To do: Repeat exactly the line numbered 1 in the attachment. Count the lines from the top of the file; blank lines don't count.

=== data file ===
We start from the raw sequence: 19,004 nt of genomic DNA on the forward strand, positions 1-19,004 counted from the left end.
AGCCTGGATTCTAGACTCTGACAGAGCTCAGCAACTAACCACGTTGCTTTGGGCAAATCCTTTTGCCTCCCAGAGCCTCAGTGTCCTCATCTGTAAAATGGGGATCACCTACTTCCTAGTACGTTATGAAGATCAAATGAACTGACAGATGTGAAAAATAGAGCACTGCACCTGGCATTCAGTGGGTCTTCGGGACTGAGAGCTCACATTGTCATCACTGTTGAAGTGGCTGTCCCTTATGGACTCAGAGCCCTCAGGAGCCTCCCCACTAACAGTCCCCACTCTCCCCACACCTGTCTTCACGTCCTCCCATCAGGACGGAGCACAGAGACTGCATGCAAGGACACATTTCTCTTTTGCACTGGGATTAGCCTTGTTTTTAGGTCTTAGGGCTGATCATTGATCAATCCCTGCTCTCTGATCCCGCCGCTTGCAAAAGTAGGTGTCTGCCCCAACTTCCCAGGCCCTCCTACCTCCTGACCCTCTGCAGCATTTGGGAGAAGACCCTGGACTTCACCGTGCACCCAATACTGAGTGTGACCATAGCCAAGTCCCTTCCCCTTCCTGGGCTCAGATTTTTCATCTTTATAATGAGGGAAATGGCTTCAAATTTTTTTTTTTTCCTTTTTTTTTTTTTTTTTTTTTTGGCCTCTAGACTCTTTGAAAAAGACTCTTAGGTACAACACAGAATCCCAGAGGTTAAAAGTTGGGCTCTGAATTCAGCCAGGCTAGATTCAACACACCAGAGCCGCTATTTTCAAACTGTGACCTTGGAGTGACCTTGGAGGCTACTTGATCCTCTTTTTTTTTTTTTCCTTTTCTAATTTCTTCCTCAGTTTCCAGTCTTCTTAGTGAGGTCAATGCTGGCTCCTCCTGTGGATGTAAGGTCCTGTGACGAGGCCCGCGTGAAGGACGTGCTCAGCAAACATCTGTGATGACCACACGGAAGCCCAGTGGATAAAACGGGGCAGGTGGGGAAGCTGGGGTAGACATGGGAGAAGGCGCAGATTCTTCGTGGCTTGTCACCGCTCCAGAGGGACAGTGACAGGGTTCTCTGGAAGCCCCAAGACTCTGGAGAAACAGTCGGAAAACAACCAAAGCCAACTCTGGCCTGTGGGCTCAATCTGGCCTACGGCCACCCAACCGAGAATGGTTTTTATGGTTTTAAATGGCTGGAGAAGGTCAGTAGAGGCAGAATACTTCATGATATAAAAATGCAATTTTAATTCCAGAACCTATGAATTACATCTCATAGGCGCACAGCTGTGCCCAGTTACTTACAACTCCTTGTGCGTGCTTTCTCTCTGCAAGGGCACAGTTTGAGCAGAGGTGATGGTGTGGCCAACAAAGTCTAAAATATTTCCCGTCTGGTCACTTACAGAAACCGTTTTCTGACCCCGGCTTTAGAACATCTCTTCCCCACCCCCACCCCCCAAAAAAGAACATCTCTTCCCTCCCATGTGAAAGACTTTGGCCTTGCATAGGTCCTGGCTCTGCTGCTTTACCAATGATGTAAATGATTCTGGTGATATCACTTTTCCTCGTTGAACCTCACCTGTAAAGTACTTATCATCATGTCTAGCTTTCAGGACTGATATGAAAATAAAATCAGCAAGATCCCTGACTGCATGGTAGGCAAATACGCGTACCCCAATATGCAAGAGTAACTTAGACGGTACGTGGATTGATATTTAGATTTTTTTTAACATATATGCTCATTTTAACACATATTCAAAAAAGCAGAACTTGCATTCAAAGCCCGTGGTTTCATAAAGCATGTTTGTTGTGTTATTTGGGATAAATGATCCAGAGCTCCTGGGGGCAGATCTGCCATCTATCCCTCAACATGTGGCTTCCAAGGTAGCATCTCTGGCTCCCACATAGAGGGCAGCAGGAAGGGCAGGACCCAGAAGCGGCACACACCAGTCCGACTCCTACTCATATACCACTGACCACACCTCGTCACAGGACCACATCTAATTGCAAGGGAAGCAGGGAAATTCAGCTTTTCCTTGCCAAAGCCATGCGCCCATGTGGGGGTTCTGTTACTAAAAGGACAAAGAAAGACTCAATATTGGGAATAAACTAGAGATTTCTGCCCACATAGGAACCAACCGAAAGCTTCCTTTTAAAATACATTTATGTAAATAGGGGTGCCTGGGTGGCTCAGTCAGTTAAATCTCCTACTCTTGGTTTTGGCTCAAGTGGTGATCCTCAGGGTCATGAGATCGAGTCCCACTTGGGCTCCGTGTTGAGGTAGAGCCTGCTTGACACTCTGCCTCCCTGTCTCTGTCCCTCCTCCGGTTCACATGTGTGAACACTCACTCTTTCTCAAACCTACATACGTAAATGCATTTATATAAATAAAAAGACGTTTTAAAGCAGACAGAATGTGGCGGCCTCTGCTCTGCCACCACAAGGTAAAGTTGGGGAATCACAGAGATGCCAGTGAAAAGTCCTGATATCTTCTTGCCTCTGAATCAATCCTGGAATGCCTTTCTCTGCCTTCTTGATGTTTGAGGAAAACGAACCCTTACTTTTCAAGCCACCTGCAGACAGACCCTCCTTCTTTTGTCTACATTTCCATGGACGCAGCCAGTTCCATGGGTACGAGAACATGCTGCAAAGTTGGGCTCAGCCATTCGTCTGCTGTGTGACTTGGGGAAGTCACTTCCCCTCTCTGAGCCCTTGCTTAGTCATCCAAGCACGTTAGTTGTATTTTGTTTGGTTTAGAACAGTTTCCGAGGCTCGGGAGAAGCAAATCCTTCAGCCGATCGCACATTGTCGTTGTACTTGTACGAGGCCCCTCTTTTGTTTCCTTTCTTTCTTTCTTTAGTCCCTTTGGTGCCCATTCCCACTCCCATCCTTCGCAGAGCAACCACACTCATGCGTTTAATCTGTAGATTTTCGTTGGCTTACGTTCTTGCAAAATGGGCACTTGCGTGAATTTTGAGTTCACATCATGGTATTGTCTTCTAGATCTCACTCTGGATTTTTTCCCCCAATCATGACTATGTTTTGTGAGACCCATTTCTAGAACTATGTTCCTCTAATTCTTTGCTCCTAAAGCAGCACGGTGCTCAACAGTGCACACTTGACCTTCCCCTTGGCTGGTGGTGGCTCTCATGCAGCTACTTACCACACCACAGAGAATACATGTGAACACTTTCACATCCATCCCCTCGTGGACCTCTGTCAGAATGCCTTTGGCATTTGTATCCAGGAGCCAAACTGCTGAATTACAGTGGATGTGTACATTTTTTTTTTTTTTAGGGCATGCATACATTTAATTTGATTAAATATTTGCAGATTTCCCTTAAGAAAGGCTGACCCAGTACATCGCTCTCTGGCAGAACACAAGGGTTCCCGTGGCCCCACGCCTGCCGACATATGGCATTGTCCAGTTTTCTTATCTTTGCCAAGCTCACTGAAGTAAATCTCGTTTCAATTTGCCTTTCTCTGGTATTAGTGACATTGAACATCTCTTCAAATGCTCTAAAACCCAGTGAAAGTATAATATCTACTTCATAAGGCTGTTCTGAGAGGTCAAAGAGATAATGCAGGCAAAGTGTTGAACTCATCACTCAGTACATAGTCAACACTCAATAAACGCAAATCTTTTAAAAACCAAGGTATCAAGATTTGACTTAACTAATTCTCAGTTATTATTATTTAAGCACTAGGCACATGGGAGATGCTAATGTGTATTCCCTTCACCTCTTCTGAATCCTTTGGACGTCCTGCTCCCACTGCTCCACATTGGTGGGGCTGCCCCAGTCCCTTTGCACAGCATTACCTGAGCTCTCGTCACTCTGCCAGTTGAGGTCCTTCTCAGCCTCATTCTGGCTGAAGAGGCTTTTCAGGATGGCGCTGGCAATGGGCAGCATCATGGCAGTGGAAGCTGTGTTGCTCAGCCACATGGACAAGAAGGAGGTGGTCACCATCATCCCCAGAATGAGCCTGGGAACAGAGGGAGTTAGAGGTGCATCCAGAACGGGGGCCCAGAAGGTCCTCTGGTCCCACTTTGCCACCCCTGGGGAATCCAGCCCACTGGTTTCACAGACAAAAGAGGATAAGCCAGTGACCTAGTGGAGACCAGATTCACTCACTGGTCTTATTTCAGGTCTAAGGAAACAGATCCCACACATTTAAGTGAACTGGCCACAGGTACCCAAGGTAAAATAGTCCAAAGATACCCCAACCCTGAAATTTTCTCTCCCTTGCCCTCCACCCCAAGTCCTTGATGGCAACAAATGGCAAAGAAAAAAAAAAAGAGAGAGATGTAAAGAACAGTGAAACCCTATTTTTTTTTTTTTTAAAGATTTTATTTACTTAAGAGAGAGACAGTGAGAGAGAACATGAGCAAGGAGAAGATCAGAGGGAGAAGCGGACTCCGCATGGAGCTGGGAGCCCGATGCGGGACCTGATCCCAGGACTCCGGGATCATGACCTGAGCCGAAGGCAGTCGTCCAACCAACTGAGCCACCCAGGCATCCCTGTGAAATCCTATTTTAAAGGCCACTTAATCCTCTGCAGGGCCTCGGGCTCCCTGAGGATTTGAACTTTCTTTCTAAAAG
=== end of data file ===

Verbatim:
We start from the raw sequence: 19,004 nt of genomic DNA on the forward strand, positions 1-19,004 counted from the left end.